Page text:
Templars

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Dimirag
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Re: Templars

Post Fri Jul 13, 2012 9:46 pm

I believe the Pope of that time prohibited the crossbows because they easily pierced through armor....
This mean that crossbows ignores any AC????? How lucky for the fighters that BFRPG is NOT an historical game!!! :lol:
Sorry for any misspelling or writing error, I am not a native English speaker
Sir Bedivere
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Re: Templars

Post Sat Jul 14, 2012 9:03 am

It's not a religious controversy, and I'm not suggesting this for religious reasons. I'm just saying, we shouldn't use specific historical organizations in the game, though of course the whole game has a historical basis. For example, I would also object to calling a class "Knight of the Round Table."
Steveman wrote:If we're gonna ban Templar for religious reasons, then we should also ban Paladin, too.
Well, the word 'paladin' first referred to a type of official in the pagan Roman government. Then it changed to mean the Peers of Charlemagne, then it expanded to include pious knights in general. If I remember correctly, there was even a Muslim paladin in the later literature, so the word isn't absolutely tied to Christianity.

The word 'Templar' has no such history. It still refers to a specific medieval religious order, or to a specific Masonic order. It hasn't jumped the line from specific to general usage.
Steveman wrote:the name Templar moved away from being specifically the priests of the Temple of Solomon.
I don't think so, though maybe you could link some examples of a generic use of the word. In general, I think non-gamers who know the word Templar at all will think of the Catholic religious order of knights who fought in the Crusades. Unlike the paladins, the Templars were an officially recognized religious order of the Catholic Church.

Also, if you want to make language arguments, note that we don't generally capitalize 'paladin,' which shows that it is considered a generic noun, but we do still capitalize 'Templar,' showing that we still consider it a proper noun, an official name.
Steveman wrote:We should also probably change the clerical weapon allotment, as it is a throwback to a Papal decree during one of the Crusades; and thus implies all clerics are Catholic.
The standard weapon list is generic. It's based on history, but so is the whole game. I don't see any problem with this. (Side note, I do; I have a weapon list for each deity in my game. But that's not because of the list's historical connection. It's because it's silly to have a priest of a war god not be able to use edged weapons.)

To look at it another way, the weapon list might carry a subtle implication that class members have some connection to Catholic history, but the name Templar states boldly that class members absolutely ARE members of an officially recognized Catholic religious order. That's the difference.

Let's look at another example that Smoot brings up.

Smoot
SmootRK wrote:... I have no problem with some sort of class based upon a historical group, at least in the proper place. For instance, the Morgansfort module has a deity system based loosely upon early Christianity alongside druidism and some pagan potential (other gods).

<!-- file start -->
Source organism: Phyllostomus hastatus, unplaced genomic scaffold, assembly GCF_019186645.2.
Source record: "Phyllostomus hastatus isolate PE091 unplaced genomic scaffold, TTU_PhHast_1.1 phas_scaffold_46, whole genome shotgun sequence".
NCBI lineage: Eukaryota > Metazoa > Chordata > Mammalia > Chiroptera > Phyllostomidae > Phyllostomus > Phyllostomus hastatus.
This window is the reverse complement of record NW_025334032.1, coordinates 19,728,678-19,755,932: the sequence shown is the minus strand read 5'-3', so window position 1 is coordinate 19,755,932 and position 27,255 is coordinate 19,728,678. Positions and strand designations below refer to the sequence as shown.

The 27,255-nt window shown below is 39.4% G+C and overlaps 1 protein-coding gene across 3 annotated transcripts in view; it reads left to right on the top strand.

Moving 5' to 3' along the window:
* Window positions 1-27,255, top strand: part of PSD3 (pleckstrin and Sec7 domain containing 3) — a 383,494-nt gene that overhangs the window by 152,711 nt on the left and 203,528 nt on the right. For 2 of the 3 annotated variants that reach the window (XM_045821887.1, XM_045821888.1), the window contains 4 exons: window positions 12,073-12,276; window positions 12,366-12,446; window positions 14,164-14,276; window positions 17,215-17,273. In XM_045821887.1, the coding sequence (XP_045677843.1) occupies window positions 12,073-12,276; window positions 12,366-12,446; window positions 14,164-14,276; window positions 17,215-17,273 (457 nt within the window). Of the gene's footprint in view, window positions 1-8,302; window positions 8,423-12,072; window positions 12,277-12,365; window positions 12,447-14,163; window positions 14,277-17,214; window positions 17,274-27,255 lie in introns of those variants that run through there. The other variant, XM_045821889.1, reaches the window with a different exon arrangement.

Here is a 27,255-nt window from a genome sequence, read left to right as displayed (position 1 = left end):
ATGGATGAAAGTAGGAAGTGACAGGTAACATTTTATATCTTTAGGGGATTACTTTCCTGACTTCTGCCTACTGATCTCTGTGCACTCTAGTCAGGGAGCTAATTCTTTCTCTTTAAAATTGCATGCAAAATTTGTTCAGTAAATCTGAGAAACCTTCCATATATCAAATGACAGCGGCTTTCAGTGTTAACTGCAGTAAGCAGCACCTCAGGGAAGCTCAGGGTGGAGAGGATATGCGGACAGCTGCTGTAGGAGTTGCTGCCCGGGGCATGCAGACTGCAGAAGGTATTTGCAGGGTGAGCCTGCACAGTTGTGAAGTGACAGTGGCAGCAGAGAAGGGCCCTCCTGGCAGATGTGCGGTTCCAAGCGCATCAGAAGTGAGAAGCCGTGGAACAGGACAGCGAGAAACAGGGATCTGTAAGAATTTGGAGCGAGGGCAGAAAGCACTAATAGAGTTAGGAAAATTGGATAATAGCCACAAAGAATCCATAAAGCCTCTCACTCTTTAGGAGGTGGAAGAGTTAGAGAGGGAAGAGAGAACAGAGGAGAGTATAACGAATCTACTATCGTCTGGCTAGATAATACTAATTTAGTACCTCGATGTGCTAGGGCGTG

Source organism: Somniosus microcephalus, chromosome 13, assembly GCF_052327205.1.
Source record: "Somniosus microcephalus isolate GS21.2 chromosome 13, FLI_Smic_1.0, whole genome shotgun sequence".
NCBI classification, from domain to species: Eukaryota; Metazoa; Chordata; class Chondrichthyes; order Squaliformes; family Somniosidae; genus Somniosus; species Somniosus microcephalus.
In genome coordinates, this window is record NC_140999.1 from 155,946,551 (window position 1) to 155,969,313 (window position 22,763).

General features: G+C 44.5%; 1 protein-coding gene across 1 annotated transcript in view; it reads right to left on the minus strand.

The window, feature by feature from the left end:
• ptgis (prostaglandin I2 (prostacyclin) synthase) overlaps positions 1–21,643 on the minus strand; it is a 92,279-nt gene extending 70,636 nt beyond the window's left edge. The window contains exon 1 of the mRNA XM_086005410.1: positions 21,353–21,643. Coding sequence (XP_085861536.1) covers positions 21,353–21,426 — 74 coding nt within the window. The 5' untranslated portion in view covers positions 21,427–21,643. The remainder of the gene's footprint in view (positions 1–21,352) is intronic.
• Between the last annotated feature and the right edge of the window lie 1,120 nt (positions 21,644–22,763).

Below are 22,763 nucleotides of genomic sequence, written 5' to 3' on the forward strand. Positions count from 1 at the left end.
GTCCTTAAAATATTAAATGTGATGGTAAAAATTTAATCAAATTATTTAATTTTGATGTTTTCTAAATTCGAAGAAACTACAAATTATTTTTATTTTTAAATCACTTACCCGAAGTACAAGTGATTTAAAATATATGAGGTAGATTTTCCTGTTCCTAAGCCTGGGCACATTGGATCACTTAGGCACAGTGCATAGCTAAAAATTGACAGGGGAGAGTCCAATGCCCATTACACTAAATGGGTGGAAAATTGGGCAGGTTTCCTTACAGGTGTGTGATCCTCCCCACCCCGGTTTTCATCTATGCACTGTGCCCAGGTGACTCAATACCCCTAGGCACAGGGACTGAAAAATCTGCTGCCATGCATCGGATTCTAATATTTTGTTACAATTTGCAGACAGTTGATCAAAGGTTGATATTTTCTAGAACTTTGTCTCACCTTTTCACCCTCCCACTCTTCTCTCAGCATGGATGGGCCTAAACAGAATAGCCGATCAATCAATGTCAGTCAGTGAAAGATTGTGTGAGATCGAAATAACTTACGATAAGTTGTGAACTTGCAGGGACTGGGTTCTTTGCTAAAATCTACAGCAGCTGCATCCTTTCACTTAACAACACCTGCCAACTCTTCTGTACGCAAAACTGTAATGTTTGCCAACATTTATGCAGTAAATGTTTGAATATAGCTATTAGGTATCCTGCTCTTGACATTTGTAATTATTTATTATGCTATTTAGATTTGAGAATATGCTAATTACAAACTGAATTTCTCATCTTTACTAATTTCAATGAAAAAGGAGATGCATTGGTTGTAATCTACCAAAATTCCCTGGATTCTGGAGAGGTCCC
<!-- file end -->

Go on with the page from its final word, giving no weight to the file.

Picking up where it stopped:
If you read the Morgansfort module, it is clear that one religious organization is based on the Catholic Church. There is even a kind of Reformation in the background and a division has occurred in the church. However, it isn't called the Catholic Church, the reformers aren't called Protestants, etc. I don't see any problem with this, either.
Sir Bedivere
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Re: Templars

Post Sat Jul 14, 2012 9:10 am

My second point was that the name is also misleading. If we did have a class named "Knight of the Round Table," and the class was for specialized armored infantry archers, it would be the same problem.

We expect certain things when we see "Knight of the Round Table," and we have certain expectations when we see "Templar." This class has nothing to do with the Templars, so the name is misleading.
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SmootRK
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Re: Templars

Post Sat Jul 14, 2012 9:27 am

I am generally on Steveman's side of this, but from the standpoint that any such crossing over of terms further complicates my family life with respect to gaming. Generally a devout family, I try to get my children into the gaming, and sometimes even bring in my wife who is a very devout Catholic, in fact, she is Opus Dei (of course, if you think Da Vinci Code, you are just absolutely mislead).

Anyhow, I struggle sometimes even with the inclusion of Clerics only because I don't want to have to explain all over again, that it is just a game. Even worse when I am trying to explain to some friends who are total Evangelical Super-Church members. Druids, I can get away with by calling them something like Nature Mages, folks that like animals, faeries, and trees. Other Wizards are like Gandalf, Merlin, or others. Fighters & Thieves are self explanatory... but clerics of pagan gods, holy warriors, divine spells, etc. are just a little more complicated to explain. Everyone I game with seems to grasp the whole 'its a game' thing, but it is sometimes strained.